Berkeley moving back up as source of Peace Corps volunteers
15 February 2006
On the Top 25 list of large schools that produce Peace Corps volunteers, Berkeley has moved up a notch to third place, with 82 alumni currently in service worldwide, according to 2006 rankings released earlier this month by the Corps. And in a new Peace Corps category - volunteers with advanced degrees - Berkeley placed seventh, with 13 alumni volunteers.
Berkeley remains in first place, however, in terms of producing the largest number of volunteers - 3,236 - throughout Peace Corps history. No other school has topped 3,000 volunteers, according to Corps data. The Peace Corps has enlisted 182,000 volunteers since its inception in 1961.
"UC Berkeley is slowly regaining its No. 1 position for the yearly rankings," says Veronica Standifird, a recruiter who staffs the Peace Corps office on campus. Berkeley was last ranked No. 1 in 1984. Mike Bishop, acting director of the Cal Corps Public Service Center, adds that Cal Corps is partnering with that office "to bring our current placement numbers in line with our historic standing."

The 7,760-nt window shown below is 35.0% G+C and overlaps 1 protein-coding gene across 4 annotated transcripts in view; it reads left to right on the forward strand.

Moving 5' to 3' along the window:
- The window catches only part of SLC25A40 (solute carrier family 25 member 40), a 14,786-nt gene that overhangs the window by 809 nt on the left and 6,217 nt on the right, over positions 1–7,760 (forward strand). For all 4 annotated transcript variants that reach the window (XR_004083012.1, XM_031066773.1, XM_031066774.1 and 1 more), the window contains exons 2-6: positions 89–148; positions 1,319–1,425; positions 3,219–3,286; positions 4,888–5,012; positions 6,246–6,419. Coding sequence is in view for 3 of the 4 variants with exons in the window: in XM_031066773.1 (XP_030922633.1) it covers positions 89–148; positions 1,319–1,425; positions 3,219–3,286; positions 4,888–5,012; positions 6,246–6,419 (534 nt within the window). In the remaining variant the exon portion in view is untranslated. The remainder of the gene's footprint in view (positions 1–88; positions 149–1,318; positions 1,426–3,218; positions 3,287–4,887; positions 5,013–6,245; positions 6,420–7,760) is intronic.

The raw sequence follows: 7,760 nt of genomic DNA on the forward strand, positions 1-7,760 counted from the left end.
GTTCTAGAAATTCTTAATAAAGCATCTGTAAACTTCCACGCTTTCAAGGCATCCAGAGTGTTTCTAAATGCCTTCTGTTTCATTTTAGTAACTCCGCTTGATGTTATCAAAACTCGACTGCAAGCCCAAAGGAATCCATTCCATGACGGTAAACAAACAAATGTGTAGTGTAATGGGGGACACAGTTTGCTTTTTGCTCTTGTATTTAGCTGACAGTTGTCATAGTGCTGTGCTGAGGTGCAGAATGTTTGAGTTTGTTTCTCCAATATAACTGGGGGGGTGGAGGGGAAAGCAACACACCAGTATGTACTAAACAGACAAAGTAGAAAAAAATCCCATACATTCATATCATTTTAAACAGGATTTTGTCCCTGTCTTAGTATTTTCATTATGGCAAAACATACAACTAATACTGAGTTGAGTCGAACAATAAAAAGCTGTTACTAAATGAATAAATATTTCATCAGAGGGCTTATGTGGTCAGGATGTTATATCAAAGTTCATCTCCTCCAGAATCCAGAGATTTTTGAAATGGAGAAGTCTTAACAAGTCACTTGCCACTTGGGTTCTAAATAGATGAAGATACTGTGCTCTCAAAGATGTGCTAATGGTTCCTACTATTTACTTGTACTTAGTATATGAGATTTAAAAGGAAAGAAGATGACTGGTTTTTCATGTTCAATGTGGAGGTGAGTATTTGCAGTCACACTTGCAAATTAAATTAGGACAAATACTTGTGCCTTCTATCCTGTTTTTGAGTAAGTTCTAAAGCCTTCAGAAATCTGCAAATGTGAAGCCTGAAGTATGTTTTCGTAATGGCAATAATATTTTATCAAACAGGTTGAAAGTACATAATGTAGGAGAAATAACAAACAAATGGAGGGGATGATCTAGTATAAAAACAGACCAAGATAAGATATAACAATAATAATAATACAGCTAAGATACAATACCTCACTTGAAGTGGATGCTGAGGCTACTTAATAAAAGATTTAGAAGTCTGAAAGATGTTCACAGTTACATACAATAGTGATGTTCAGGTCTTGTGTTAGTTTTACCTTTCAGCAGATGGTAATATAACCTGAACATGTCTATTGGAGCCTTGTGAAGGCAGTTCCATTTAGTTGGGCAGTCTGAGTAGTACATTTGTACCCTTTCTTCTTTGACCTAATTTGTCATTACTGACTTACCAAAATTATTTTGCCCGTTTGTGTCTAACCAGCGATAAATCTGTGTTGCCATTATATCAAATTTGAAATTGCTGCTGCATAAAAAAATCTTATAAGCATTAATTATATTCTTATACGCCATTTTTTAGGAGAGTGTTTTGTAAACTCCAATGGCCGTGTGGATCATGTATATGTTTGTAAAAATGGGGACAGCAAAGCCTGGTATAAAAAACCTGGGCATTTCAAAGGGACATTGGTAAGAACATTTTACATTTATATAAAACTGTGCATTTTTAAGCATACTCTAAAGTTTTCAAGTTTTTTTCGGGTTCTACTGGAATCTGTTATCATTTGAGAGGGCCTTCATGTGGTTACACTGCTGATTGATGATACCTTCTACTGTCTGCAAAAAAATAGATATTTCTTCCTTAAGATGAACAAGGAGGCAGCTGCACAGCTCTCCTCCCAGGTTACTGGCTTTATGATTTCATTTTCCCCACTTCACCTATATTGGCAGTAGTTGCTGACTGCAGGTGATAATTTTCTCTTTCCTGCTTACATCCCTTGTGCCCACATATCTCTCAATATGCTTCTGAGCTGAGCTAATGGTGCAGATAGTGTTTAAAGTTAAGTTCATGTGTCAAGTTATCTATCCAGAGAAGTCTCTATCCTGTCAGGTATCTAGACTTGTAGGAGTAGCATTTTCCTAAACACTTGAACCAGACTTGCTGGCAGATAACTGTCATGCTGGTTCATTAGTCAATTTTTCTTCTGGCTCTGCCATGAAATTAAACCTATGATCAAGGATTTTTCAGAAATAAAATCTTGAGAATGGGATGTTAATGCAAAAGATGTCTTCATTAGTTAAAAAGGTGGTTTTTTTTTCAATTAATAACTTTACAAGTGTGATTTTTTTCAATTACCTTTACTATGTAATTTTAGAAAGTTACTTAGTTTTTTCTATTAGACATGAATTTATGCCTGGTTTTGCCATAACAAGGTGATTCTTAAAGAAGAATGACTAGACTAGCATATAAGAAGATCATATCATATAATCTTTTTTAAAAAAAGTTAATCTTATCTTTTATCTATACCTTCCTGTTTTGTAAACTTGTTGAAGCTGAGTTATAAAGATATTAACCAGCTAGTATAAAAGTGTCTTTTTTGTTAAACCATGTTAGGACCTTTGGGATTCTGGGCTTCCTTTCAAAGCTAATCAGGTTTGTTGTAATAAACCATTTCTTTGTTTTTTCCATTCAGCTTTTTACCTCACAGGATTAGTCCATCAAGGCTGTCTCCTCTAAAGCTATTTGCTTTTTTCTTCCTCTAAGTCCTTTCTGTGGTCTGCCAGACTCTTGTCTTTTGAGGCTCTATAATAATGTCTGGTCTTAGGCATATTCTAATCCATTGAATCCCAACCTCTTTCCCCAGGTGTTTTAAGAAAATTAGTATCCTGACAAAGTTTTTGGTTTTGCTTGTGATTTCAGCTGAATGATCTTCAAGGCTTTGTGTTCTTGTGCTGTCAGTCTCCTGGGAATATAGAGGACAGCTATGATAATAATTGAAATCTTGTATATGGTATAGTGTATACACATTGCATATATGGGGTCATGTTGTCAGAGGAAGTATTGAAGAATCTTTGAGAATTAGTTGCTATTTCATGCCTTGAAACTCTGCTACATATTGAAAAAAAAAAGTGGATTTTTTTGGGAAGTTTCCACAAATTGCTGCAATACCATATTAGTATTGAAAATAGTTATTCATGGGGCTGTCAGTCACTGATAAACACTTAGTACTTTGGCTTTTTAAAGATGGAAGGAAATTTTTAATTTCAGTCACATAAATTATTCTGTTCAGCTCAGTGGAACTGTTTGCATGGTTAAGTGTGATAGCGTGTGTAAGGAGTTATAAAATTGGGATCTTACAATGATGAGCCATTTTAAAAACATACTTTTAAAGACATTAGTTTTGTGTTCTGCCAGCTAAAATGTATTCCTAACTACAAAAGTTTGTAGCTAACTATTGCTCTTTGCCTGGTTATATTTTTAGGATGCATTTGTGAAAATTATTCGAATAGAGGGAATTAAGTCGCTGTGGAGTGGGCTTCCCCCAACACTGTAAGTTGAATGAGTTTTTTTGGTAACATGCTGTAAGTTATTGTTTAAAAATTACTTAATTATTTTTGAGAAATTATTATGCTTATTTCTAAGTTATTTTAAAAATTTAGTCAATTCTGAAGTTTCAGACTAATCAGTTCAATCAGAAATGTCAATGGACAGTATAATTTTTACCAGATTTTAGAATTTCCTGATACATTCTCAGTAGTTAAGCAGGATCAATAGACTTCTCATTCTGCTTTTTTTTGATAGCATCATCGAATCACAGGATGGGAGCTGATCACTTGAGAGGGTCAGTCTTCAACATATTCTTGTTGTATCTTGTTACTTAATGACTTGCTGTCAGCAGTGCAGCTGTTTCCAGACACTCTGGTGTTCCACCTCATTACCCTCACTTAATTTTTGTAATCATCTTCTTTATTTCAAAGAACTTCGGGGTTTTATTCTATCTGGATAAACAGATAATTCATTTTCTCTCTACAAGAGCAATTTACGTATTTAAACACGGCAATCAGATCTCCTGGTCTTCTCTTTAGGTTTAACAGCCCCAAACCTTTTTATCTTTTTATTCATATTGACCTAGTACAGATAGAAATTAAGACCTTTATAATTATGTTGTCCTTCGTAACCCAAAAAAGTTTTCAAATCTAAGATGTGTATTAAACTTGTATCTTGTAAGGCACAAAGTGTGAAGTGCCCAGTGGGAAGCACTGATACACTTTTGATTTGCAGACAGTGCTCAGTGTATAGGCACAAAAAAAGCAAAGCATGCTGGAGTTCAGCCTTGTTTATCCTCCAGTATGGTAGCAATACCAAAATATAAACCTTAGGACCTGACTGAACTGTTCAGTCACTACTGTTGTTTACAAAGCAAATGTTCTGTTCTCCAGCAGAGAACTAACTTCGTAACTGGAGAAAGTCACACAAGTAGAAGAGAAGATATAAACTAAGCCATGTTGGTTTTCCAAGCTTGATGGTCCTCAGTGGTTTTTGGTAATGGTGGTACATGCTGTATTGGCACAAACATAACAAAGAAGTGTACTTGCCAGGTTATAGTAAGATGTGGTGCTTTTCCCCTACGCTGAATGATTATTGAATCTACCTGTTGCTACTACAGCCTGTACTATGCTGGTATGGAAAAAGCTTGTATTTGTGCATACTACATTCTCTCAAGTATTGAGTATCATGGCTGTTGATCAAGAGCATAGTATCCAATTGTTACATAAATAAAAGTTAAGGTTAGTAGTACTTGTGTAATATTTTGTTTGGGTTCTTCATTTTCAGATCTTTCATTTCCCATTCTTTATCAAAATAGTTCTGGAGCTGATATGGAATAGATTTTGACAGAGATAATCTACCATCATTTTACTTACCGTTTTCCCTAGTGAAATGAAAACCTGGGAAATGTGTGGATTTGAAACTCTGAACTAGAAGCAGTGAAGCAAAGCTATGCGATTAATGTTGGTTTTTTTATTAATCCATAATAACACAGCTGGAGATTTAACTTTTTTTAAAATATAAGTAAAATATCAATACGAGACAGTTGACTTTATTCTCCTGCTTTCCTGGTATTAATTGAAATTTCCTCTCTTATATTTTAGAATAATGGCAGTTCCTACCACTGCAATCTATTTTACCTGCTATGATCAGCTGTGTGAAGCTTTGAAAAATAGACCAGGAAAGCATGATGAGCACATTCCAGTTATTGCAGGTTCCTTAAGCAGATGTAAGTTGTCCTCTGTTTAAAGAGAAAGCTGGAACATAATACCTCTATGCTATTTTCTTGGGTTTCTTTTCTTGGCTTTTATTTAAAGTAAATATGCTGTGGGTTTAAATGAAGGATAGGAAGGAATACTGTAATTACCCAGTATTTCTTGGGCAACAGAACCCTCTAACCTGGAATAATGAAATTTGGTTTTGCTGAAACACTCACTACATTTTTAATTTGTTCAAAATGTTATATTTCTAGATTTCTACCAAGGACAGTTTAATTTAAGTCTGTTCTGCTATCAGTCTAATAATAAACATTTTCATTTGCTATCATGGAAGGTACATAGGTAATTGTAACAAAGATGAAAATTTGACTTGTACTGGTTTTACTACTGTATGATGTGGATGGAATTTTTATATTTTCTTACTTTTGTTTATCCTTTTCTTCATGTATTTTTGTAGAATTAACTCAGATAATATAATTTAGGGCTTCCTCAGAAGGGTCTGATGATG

For the 20th year in a row, the University of Wisconsin at Madison is the No. 1 producer of current Peace Corps volunteers, with 104 in service, according to the 2006 rankings. The University of Washington is second, with 102 alumni stationed around the world. Berkeley tied for third place with the University of Colorado at Boulder.
Berkeley is unique among many colleges and universities because it provides the Peace Corps with a diverse group of volunteers, says Standifird, who recruits volunteers from the East Bay, Davis, Sacramento, Chico, Nevada, and Hawaii. Today's overall Peace Corps is 58-percent female, and minorities represent 16 percent of volunteers. But at Berkeley, she says, "We are very high in diversity recruiting. Of the 82 alumni serving this year, about 50 percent are minorities," including Asians, Latinos, and African Americans.
The Peace Corps "wants to be the face of America, to send out volunteers who represent all parts of the United States - different ethnicities and backgrounds. It's a huge goal in D.C.," says Standifird. "California - and Berkeley in particular - are in the forefront of trying to change the demographic."
The campus Peace Corps recruitment office is in 505 Eshelman. Recruiter Veronica Standifird can be reached via e-mail at firstname.lastname@example.org, or call (415) 977-8797 or (800) 424-8580, option 1, extension 8797.